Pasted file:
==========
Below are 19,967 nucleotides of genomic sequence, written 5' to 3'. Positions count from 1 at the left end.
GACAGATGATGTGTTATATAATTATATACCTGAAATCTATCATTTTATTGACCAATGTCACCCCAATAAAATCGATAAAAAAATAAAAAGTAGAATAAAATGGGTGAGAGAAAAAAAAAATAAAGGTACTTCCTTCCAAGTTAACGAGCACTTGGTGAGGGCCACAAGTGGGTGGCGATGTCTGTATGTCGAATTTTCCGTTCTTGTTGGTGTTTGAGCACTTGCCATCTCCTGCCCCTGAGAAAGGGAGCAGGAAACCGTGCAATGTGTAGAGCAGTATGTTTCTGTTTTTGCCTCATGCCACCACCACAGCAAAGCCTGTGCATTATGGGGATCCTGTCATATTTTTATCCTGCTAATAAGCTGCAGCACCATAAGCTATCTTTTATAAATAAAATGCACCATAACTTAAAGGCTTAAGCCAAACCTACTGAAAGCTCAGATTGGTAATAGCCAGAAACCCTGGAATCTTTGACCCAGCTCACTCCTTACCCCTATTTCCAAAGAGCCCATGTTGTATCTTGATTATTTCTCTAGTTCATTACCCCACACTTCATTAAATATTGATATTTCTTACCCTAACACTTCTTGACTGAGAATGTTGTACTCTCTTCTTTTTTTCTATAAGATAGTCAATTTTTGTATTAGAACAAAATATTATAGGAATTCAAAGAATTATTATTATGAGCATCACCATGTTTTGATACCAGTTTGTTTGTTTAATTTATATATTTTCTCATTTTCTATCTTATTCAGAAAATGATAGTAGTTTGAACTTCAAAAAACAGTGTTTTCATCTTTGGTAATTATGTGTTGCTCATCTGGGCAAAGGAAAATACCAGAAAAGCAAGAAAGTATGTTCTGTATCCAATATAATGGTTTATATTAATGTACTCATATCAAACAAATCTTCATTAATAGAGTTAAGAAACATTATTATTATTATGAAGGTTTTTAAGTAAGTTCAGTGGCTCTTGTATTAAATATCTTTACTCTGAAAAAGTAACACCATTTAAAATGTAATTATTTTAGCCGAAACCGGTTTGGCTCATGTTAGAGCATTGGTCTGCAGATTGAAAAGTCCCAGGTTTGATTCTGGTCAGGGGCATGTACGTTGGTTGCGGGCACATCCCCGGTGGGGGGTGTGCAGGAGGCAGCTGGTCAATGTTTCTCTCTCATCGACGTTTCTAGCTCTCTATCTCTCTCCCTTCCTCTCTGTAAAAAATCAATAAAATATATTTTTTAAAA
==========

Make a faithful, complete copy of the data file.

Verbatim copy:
Below are 19,967 nucleotides of genomic sequence, written 5' to 3'. Positions count from 1 at the left end.
GACAGATGATGTGTTATATAATTATATACCTGAAATCTATCATTTTATTGACCAATGTCACCCCAATAAAATCGATAAAAAAATAAAAAGTAGAATAAAATGGGTGAGAGAAAAAAAAAATAAAGGTACTTCCTTCCAAGTTAACGAGCACTTGGTGAGGGCCACAAGTGGGTGGCGATGTCTGTATGTCGAATTTTCCGTTCTTGTTGGTGTTTGAGCACTTGCCATCTCCTGCCCCTGAGAAAGGGAGCAGGAAACCGTGCAATGTGTAGAGCAGTATGTTTCTGTTTTTGCCTCATGCCACCACCACAGCAAAGCCTGTGCATTATGGGGATCCTGTCATATTTTTATCCTGCTAATAAGCTGCAGCACCATAAGCTATCTTTTATAAATAAAATGCACCATAACTTAAAGGCTTAAGCCAAACCTACTGAAAGCTCAGATTGGTAATAGCCAGAAACCCTGGAATCTTTGACCCAGCTCACTCCTTACCCCTATTTCCAAAGAGCCCATGTTGTATCTTGATTATTTCTCTAGTTCATTACCCCACACTTCATTAAATATTGATATTTCTTACCCTAACACTTCTTGACTGAGAATGTTGTACTCTCTTCTTTTTTTCTATAAGATAGTCAATTTTTGTATTAGAACAAAATATTATAGGAATTCAAAGAATTATTATTATGAGCATCACCATGTTTTGATACCAGTTTGTTTGTTTAATTTATATATTTTCTCATTTTCTATCTTATTCAGAAAATGATAGTAGTTTGAACTTCAAAAAACAGTGTTTTCATCTTTGGTAATTATGTGTTGCTCATCTGGGCAAAGGAAAATACCAGAAAAGCAAGAAAGTATGTTCTGTATCCAATATAATGGTTTATATTAATGTACTCATATCAAACAAATCTTCATTAATAGAGTTAAGAAACATTATTATTATTATGAAGGTTTTTAAGTAAGTTCAGTGGCTCTTGTATTAAATATCTTTACTCTGAAAAAGTAACACCATTTAAAATGTAATTATTTTAGCCGAAACCGGTTTGGCTCATGTTAGAGCATTGGTCTGCAGATTGAAAAGTCCCAGGTTTGATTCTGGTCAGGGGCATGTACGTTGGTTGCGGGCACATCCCCGGTGGGGGGTGTGCAGGAGGCAGCTGGTCAATGTTTCTCTCTCATCGACGTTTCTAGCTCTCTATCTCTCTCCCTTCCTCTCTGTAAAAAATCAATAAAATATATTTTTTAAAA